Charlotte Mayor Foxx will host “fireside chat” at Davidson College King Day celebration

In addition to the previously announced talk by former N.C. Supreme Court
Chief Justice Henry Frye, Davidson College¹s Martin Luther King Day
celebration will now also feature a “fireside chat” with Charlotte’s new
mayor, 1993 Davidson graduate Anthony Foxx.

Foxx will host the discussion with students and community members from 3 to
4:45 p.m. on Monday, January 18, in the Alvarez College Union Smith 900
Room. There is no admission charge.

Raised in Charlotte by his mother and grandparents, Foxx graduated from West
Charlotte High School and enrolled in Davidson. He became the college’s
first African American student body president, and earned a bachelor’s
degree in history. He earned his law degree from New York University School
of Law, and then held positions in all three branches of federal government.
He was a judicial clerk for the U.S. Circuit Court for the Sixth Circuit, a
trial attorney for the Voting Section of the Civil Rights Division of the
U.S. Department of Justice and counsel for the House Judiciary Committee.

Foxx returned to Charlotte and served on a number of community boards,
including the Mecklenburg County Education Budget Advisory Committee, the
North Carolina Center for the Advancement of Teaching Foundation Board and
the North Carolina Dance Theatre Board. He was elected as an at-large member
of Charlotte City Council in 2005, and was elected Mayor in November 2009.

The previously announced schedule of King Day educational seminars
concerning race and justice has been adjusted to accommodate Mayor Foxx¹s
appearance. The seminars will now run concurrently in the Alvarez College
Union from 1:30 to 2:45 p.m. They are:

• In Room 312 Assistant Professor of Education Hilton Kelly will lead a film
and discussion titled “Like Being Untied and Tickled at the Same Time:
Remembering Legally Segregated Schools for Blacks.” The presentation will
consider the legacy of legally segregated schools for blacks and suggests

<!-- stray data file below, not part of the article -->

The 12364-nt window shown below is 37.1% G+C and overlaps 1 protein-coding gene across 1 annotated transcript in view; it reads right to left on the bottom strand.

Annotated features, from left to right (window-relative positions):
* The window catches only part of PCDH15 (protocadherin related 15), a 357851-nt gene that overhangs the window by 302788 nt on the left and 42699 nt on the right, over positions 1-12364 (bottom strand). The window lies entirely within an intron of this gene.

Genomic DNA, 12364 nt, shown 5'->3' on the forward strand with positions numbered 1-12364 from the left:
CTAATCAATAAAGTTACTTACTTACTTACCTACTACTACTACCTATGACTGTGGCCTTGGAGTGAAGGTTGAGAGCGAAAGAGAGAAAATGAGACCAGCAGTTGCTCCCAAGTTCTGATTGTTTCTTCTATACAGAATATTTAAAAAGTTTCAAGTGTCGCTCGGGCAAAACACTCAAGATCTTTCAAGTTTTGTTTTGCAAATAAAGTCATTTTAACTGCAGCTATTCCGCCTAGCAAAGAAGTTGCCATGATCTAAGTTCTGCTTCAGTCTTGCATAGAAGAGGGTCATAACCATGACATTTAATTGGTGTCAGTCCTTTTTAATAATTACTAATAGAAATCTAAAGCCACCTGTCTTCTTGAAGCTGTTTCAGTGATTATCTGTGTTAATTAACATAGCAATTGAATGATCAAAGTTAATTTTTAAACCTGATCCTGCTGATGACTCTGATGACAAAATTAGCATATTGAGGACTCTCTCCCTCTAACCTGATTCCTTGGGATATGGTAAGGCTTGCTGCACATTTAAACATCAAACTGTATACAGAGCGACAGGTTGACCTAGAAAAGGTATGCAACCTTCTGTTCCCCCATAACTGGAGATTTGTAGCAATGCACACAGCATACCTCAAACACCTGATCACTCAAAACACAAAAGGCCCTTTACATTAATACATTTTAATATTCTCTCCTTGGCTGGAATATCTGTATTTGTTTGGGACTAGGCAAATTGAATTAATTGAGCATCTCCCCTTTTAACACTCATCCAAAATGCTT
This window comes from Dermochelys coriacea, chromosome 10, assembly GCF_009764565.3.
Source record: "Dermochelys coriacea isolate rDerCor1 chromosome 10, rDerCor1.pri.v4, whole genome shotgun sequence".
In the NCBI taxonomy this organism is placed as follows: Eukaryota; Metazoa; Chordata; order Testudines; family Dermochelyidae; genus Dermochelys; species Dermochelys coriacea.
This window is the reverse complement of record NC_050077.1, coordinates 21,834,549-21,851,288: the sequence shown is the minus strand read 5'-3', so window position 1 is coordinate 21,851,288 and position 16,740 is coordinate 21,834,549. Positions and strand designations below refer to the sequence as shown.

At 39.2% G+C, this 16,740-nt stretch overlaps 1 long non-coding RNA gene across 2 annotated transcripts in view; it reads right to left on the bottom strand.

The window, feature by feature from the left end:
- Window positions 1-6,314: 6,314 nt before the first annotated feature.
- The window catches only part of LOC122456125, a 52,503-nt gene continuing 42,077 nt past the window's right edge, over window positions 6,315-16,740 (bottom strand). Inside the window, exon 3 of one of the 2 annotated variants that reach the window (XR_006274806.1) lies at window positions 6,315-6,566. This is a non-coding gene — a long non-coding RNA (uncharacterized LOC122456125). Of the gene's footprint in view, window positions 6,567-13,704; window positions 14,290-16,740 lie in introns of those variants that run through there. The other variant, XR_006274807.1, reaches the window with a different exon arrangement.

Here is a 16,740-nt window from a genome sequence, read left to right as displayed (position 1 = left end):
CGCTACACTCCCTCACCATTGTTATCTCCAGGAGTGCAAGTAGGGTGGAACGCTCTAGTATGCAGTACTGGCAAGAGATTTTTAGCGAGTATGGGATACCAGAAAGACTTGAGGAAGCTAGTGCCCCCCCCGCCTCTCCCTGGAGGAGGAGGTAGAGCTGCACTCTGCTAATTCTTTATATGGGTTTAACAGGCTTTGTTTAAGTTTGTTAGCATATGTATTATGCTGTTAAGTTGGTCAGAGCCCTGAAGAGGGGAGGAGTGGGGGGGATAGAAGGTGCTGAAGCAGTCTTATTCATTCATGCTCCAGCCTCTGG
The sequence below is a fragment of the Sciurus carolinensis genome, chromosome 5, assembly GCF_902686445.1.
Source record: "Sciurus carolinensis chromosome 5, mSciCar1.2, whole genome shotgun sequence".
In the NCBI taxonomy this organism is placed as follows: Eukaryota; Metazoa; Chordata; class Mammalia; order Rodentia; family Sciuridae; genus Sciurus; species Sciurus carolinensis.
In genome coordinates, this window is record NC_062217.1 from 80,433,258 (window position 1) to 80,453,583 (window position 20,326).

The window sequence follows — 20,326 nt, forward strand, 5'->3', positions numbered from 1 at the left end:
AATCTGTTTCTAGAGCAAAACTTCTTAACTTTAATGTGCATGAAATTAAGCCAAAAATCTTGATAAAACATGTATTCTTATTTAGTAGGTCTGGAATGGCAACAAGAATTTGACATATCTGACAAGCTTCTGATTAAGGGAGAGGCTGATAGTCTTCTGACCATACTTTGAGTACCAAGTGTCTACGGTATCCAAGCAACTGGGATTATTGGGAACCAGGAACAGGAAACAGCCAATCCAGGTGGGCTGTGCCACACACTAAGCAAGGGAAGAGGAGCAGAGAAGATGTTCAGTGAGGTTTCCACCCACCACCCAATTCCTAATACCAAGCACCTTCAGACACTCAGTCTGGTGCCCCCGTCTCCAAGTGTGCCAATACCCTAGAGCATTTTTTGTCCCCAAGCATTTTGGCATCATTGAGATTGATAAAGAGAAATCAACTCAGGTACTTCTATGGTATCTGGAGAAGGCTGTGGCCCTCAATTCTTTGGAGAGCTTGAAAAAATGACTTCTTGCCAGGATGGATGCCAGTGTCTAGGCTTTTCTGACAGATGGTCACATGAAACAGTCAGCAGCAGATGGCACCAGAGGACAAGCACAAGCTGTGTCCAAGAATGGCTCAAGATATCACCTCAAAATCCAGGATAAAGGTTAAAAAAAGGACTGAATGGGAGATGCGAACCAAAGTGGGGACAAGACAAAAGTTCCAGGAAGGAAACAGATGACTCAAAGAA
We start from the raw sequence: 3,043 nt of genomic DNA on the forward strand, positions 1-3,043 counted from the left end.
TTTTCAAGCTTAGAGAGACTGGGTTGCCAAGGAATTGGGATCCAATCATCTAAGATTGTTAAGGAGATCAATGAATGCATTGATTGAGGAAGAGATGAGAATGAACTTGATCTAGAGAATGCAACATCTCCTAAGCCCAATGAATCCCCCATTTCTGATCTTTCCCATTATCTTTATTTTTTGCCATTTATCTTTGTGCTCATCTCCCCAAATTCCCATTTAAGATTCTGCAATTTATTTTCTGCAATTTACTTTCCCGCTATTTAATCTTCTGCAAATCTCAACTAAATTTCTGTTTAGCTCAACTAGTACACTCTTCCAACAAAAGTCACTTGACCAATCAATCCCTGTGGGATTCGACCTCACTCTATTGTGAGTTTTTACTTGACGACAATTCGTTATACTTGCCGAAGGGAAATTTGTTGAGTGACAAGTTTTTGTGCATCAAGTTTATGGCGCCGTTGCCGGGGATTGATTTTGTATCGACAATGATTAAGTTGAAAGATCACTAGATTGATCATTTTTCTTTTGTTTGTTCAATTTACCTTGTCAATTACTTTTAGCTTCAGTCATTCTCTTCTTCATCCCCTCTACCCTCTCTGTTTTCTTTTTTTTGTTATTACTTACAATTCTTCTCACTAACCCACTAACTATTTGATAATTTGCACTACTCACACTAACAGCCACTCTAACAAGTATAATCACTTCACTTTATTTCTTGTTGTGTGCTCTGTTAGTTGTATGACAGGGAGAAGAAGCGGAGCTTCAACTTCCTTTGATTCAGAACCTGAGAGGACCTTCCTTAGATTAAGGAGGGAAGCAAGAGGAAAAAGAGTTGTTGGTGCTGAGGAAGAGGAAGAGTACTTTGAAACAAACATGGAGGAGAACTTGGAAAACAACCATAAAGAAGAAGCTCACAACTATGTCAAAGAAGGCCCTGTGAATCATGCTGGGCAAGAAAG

new ways of thinking about today’s resegregated schools.

• In Room 302, 1995 Davidson graduate and journalist Issac J. Bailey will
lead a session titled “Why I Don’t Eat Watermelon in Front of White People
Even in a Post-Racial World.” The title is drawn from a book published by
Bailey in 2009 concerning contemporary race relations. Bailey writes feature
stories and a regular column for the Myrtle Beach Sun-News, and has won many
awards for outstanding journalism from the South Carolina Press Association.

• In the Smith 900 Room three current Davidson students – Jesse Johnson,
Darrell Scott and Justin Hua, along with Diversity Program Advisor Cristina
Garcia, will lead a session titled “Check All that Apply: Examining the
Complexities of Racial Identity as Forced by Societal Labeling.” The
discussion will focus on the terms society has chosen for labeling
individuals based on ethnicity and race. College applications, employment
applications, the Census and medical forms have long included identification
by race, but some are changing. Participants will be asked talk about how
changes are influencing societal interpretations of ethnicity and race.

The day’s activities also include a walk for justice, “King Day for Kids,”
and a Gospel Extravaganza. For further information, call 704-894-2225.

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